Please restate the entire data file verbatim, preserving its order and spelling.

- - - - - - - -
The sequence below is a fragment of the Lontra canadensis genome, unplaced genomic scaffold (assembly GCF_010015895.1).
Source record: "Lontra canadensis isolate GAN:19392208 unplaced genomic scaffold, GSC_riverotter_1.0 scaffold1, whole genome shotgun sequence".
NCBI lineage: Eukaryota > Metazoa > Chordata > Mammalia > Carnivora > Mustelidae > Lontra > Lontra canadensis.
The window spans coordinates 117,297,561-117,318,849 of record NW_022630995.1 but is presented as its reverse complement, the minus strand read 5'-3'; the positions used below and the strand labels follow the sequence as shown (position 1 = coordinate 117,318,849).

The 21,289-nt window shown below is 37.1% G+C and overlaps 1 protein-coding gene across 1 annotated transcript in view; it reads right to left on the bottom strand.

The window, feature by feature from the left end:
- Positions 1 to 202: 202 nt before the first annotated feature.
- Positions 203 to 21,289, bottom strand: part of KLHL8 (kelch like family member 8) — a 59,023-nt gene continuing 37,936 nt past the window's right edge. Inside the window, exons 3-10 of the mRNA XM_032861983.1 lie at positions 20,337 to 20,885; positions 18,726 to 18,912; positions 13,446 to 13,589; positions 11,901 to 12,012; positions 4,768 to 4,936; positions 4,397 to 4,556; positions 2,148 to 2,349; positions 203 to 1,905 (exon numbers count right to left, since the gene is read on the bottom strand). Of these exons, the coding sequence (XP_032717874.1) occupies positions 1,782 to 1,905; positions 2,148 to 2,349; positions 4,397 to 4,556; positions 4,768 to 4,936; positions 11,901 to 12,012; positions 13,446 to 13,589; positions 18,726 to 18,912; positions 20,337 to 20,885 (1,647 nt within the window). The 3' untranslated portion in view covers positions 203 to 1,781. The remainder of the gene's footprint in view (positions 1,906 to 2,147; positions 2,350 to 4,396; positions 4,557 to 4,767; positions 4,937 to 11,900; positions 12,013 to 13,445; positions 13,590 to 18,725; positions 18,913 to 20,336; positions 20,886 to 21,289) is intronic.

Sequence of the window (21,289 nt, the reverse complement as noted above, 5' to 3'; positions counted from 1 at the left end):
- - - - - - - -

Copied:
The sequence below is a fragment of the Lontra canadensis genome, unplaced genomic scaffold (assembly GCF_010015895.1).
Source record: "Lontra canadensis isolate GAN:19392208 unplaced genomic scaffold, GSC_riverotter_1.0 scaffold1, whole genome shotgun sequence".
NCBI lineage: Eukaryota > Metazoa > Chordata > Mammalia > Carnivora > Mustelidae > Lontra > Lontra canadensis.
The window spans coordinates 117,297,561-117,318,849 of record NW_022630995.1 but is presented as its reverse complement, the minus strand read 5'-3'; the positions used below and the strand labels follow the sequence as shown (position 1 = coordinate 117,318,849).

The 21,289-nt window shown below is 37.1% G+C and overlaps 1 protein-coding gene across 1 annotated transcript in view; it reads right to left on the bottom strand.

The window, feature by feature from the left end:
- Positions 1 to 202: 202 nt before the first annotated feature.
- Positions 203 to 21,289, bottom strand: part of KLHL8 (kelch like family member 8) — a 59,023-nt gene continuing 37,936 nt past the window's right edge. Inside the window, exons 3-10 of the mRNA XM_032861983.1 lie at positions 20,337 to 20,885; positions 18,726 to 18,912; positions 13,446 to 13,589; positions 11,901 to 12,012; positions 4,768 to 4,936; positions 4,397 to 4,556; positions 2,148 to 2,349; positions 203 to 1,905 (exon numbers count right to left, since the gene is read on the bottom strand). Of these exons, the coding sequence (XP_032717874.1) occupies positions 1,782 to 1,905; positions 2,148 to 2,349; positions 4,397 to 4,556; positions 4,768 to 4,936; positions 11,901 to 12,012; positions 13,446 to 13,589; positions 18,726 to 18,912; positions 20,337 to 20,885 (1,647 nt within the window). The 3' untranslated portion in view covers positions 203 to 1,781. The remainder of the gene's footprint in view (positions 1,906 to 2,147; positions 2,350 to 4,396; positions 4,557 to 4,767; positions 4,937 to 11,900; positions 12,013 to 13,445; positions 13,590 to 18,725; positions 18,913 to 20,336; positions 20,886 to 21,289) is intronic.

Sequence of the window (21,289 nt, the reverse complement as noted above, 5' to 3'; positions counted from 1 at the left end):